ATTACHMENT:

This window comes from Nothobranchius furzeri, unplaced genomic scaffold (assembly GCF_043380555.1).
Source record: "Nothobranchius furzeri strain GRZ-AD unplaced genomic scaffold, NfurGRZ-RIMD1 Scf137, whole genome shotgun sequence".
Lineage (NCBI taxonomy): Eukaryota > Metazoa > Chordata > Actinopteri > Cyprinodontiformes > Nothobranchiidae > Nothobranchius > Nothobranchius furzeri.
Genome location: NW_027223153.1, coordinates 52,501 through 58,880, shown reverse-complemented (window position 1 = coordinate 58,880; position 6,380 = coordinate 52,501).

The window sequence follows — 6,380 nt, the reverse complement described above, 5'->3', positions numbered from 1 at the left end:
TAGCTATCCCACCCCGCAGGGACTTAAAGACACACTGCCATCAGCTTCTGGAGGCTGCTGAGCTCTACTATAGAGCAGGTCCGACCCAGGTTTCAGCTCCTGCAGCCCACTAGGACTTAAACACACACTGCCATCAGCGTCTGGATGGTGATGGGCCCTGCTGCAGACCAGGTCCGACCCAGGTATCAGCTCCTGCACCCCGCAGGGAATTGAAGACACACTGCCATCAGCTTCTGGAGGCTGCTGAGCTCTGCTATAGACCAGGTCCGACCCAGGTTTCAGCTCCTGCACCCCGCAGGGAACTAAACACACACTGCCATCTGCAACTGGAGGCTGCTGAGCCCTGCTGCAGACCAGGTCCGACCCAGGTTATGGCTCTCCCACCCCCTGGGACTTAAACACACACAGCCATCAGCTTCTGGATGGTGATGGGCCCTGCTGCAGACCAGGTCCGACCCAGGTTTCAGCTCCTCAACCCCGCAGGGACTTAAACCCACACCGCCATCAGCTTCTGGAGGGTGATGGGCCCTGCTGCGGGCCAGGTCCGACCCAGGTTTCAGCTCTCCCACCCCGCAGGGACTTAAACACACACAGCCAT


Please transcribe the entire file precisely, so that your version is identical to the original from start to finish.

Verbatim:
This window comes from Nothobranchius furzeri, unplaced genomic scaffold (assembly GCF_043380555.1).
Source record: "Nothobranchius furzeri strain GRZ-AD unplaced genomic scaffold, NfurGRZ-RIMD1 Scf137, whole genome shotgun sequence".
Lineage (NCBI taxonomy): Eukaryota > Metazoa > Chordata > Actinopteri > Cyprinodontiformes > Nothobranchiidae > Nothobranchius > Nothobranchius furzeri.
Genome location: NW_027223153.1, coordinates 52,501 through 58,880, shown reverse-complemented (window position 1 = coordinate 58,880; position 6,380 = coordinate 52,501).

The window sequence follows — 6,380 nt, the reverse complement described above, 5'->3', positions numbered from 1 at the left end:
TAGCTATCCCACCCCGCAGGGACTTAAAGACACACTGCCATCAGCTTCTGGAGGCTGCTGAGCTCTACTATAGAGCAGGTCCGACCCAGGTTTCAGCTCCTGCAGCCCACTAGGACTTAAACACACACTGCCATCAGCGTCTGGATGGTGATGGGCCCTGCTGCAGACCAGGTCCGACCCAGGTATCAGCTCCTGCACCCCGCAGGGAATTGAAGACACACTGCCATCAGCTTCTGGAGGCTGCTGAGCTCTGCTATAGACCAGGTCCGACCCAGGTTTCAGCTCCTGCACCCCGCAGGGAACTAAACACACACTGCCATCTGCAACTGGAGGCTGCTGAGCCCTGCTGCAGACCAGGTCCGACCCAGGTTATGGCTCTCCCACCCCCTGGGACTTAAACACACACAGCCATCAGCTTCTGGATGGTGATGGGCCCTGCTGCAGACCAGGTCCGACCCAGGTTTCAGCTCCTCAACCCCGCAGGGACTTAAACCCACACCGCCATCAGCTTCTGGAGGGTGATGGGCCCTGCTGCGGGCCAGGTCCGACCCAGGTTTCAGCTCTCCCACCCCGCAGGGACTTAAACACACACAGCCAT